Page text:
“My primary concern is China building structures similar to what they did on Mischief Reef in 1995,” said Renato Cruz De Castro of De La Salle University in Manila. “They will take control of Scarborough Shoal, build a structure for fishermen to shelter, and improve it with radar and communications facilities.”
Building structures on the shoal will prevent the Philippines from exercising its territorial rights to the shoal on the basis of the U.N. Convention on the Law of the Sea, and also allow the Chinese to monitor U.S. Navy communications once Subic Bay becomes available for its use in the light of current negotiation between Manila and Washington for a greater U.S. strategic footprint in the Philippines, he said.
The problem is that the Philippines did not formally claim sovereignty of the Spratly Islands until 1978, “so the U.S. position is that the 1951 MDT does not cover them,” Storey said, though consultations would be required.
Scenario 5: The standoff at Scarborough Shoal ends when the Philippines withdraws its Coast Guard cutter. China sends in personnel to occupy the rocks and erect structures. A Chinese Navy warship is posted nearby to deter a Filipino response. The Association of Southeast Asian Nations (ASEAN) falls into complete disarray over how to respond, so it does nothing. The Philippines calls for consultations with the U.S. under the MDT, arguing that it has lost territory due to external armed intervention.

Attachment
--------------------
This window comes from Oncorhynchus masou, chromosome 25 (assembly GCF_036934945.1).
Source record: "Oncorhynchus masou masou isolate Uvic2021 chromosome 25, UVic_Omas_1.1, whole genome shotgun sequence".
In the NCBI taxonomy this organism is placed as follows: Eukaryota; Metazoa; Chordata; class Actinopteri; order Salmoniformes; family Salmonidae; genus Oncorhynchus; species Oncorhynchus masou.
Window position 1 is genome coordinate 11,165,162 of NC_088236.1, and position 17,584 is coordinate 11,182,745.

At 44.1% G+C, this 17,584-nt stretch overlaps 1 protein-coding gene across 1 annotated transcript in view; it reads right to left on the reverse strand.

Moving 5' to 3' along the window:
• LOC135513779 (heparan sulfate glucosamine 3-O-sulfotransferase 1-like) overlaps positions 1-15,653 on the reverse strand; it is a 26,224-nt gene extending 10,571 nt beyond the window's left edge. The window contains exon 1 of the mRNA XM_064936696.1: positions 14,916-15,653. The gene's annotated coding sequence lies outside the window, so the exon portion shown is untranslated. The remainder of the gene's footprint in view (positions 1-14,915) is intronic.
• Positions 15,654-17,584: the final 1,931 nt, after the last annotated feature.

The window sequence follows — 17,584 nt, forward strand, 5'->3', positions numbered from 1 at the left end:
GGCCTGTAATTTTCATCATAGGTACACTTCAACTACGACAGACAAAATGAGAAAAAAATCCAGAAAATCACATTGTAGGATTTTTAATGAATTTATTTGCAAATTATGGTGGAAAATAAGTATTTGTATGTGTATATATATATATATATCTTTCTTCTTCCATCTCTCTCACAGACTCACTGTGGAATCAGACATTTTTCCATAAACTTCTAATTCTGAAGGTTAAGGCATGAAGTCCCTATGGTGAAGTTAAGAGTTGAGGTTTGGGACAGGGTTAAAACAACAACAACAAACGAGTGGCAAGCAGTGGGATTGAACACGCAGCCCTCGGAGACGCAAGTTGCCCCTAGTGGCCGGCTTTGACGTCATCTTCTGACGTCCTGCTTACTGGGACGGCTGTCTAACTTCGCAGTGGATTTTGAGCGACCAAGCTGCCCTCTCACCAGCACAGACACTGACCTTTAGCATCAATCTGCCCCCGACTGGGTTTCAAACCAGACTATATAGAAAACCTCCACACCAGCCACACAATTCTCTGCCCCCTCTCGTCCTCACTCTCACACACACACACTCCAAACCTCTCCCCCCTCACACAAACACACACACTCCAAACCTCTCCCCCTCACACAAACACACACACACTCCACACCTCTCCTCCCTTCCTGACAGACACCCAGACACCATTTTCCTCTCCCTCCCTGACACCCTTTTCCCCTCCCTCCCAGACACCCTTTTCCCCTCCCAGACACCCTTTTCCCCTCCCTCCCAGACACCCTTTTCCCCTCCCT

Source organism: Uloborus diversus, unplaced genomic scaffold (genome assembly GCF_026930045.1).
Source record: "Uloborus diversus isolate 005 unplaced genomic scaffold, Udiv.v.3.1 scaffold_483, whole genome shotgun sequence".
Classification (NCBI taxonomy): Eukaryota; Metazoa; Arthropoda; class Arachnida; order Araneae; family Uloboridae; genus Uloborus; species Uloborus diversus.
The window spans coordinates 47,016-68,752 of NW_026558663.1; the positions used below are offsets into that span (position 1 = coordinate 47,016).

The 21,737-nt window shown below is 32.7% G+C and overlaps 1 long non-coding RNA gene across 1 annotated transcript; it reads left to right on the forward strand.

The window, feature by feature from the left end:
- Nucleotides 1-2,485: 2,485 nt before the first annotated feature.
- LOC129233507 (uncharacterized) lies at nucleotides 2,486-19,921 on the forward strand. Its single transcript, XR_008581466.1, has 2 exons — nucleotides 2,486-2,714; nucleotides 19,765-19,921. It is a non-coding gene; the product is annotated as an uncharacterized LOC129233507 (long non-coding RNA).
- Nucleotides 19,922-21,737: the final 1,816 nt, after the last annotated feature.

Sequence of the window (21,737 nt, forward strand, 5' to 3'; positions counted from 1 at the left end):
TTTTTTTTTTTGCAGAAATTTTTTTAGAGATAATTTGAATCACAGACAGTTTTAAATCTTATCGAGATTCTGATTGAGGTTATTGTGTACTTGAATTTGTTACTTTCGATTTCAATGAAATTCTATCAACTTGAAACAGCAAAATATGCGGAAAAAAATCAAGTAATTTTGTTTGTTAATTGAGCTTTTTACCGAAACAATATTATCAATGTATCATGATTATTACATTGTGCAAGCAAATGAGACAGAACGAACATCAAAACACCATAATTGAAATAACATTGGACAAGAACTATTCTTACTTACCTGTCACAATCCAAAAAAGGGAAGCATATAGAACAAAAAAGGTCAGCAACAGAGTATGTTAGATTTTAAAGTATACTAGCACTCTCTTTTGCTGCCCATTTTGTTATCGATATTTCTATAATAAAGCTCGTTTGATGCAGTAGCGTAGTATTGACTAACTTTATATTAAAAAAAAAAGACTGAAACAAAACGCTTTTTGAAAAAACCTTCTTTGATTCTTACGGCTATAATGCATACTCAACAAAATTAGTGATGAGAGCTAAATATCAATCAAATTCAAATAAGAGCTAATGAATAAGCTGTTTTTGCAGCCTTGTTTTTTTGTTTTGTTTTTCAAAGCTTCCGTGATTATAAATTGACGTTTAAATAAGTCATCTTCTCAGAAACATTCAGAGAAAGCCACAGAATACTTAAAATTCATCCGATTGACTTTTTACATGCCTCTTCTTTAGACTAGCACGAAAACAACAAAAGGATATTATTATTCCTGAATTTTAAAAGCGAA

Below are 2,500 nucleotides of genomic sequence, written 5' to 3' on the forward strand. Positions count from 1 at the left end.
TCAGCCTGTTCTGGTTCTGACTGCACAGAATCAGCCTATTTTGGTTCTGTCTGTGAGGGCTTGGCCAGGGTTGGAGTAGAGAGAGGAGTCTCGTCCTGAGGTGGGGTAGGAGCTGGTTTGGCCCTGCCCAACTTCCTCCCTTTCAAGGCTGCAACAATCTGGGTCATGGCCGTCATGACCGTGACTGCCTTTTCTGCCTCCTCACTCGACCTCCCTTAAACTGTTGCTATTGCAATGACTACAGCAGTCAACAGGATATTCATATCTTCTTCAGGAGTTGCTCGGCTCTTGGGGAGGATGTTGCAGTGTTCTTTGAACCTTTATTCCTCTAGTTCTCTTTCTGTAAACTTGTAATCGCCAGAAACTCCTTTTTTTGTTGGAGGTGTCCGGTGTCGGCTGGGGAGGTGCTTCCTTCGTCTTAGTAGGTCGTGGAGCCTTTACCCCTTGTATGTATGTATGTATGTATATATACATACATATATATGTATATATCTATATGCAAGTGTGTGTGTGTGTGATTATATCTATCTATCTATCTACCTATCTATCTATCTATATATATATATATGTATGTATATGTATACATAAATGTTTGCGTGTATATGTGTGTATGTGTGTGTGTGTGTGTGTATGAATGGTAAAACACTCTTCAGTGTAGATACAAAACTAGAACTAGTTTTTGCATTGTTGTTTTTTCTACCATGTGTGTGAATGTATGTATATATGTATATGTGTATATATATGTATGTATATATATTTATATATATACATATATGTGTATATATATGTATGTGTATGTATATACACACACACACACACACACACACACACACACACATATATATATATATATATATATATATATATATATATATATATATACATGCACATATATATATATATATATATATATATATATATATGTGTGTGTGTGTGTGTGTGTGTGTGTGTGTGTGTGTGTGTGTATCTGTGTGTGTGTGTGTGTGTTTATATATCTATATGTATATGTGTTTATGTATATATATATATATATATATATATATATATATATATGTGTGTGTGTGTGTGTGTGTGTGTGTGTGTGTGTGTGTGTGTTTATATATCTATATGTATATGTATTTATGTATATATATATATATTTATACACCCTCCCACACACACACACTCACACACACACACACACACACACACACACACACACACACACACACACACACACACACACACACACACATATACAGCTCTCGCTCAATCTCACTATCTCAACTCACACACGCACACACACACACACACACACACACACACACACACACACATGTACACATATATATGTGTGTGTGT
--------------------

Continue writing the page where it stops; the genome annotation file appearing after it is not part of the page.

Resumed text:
U.S. credibility is put on the line. China begins to renew its harassment of U.S. Navy surveillance ships and aircraft operating in its EEZ as a signal to the U.S. to back off. The U.S. provides armed escorts for its ships and aircraft. Tensions increase dramatically.
“As for ASEAN — it would either close ranks behind the Philippines (as ASEAN did over Vietnamese incursions into Thai territory in 1980) or split and be rendered impotent,” Storey said. “My money would be on the latter.”
“I think the increase in U.S. involvement will definitely happen, but I don’t think the Chinese will try and erect structures so close to the Philippine coast,” Li said. “It would be almost impossible for them to defend effectively and they don’t have assets that can be rotated out in an effective manner.”
The five scenarios roughly coincide with Doran’s greatest concerns over the South China Sea situation. “I worry that eventually one side or the other will make a miscalculation or some minor player will overreact to events and an uncontrollable series of events will unfold.”
Doran’s main worry is about the Philippines due to the emotions that are in play, and Filipino forces’ lack of training and real capability. “Whereas Vietnam and Indonesia,
among others, are also subject to potential events, the Philippines, in my estimation are most likely to handle the whole thing badly and get in over their heads.”